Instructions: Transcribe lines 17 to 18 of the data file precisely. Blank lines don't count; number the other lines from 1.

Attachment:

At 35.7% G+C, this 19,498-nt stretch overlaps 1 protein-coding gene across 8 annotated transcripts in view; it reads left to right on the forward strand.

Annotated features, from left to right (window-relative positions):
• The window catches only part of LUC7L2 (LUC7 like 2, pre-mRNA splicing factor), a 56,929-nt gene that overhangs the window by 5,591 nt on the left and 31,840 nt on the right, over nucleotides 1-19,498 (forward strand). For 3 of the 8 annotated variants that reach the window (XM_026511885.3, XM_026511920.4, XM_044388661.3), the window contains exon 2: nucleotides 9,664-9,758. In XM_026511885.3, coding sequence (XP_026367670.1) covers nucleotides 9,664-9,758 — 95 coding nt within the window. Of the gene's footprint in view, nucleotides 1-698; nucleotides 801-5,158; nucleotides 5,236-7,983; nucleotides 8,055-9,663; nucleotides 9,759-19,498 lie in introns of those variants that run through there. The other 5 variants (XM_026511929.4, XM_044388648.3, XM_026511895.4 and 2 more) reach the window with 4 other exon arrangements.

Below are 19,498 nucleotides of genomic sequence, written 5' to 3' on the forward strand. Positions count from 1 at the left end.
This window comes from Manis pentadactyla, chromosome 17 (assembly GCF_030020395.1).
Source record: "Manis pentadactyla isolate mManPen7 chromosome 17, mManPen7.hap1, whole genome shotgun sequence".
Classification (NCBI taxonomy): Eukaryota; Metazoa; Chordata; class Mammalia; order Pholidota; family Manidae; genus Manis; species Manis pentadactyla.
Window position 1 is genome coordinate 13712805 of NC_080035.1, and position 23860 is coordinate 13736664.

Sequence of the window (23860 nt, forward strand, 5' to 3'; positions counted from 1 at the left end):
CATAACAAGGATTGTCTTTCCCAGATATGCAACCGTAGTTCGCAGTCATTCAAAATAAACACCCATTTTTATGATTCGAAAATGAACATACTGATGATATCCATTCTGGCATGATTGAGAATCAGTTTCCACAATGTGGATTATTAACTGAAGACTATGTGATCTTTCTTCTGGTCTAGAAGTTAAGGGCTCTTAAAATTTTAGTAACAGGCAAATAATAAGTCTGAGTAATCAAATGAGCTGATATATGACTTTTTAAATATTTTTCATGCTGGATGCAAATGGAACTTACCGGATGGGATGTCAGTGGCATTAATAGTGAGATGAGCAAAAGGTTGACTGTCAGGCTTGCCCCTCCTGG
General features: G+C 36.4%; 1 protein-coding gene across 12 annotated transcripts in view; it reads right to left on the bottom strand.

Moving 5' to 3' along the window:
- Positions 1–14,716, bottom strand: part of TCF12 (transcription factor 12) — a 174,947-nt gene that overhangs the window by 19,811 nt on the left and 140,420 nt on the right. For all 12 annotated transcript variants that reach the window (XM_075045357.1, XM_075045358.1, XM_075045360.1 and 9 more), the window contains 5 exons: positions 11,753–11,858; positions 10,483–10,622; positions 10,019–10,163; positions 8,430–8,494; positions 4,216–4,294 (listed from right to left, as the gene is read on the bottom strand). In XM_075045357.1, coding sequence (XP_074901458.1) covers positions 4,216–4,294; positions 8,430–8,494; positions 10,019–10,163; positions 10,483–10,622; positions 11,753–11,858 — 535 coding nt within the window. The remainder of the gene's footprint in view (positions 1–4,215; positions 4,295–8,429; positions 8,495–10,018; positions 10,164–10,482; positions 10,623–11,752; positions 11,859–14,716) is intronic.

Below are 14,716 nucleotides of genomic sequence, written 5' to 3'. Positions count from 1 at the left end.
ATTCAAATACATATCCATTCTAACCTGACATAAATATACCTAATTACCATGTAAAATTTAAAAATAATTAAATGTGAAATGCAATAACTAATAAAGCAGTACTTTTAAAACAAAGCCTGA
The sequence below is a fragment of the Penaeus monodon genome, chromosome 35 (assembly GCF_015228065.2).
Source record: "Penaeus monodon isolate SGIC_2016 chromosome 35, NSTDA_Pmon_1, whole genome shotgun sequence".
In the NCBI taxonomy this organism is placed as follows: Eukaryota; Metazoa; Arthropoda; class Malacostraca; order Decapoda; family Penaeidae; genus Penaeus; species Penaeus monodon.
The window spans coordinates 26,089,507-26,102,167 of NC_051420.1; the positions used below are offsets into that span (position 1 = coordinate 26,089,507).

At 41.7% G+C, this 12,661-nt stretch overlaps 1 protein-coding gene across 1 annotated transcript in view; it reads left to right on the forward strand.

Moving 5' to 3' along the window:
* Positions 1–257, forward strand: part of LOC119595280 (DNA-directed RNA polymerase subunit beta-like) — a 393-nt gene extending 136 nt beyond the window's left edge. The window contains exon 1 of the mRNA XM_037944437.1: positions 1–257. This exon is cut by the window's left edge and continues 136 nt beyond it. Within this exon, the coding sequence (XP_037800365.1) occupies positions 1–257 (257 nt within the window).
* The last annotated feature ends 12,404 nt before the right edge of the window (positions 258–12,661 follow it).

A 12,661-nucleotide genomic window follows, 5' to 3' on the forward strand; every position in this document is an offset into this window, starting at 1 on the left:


Source record: "Penaeus monodon isolate SGIC_2016 chromosome 35, NSTDA_Pmon_1, whole genome shotgun sequence".
In the NCBI taxonomy this organism is placed as follows: Eukaryota; Metazoa; Arthropoda; class Malacostraca; order Decapoda; family Penaeidae; genus Penaeus; species Penaeus monodon.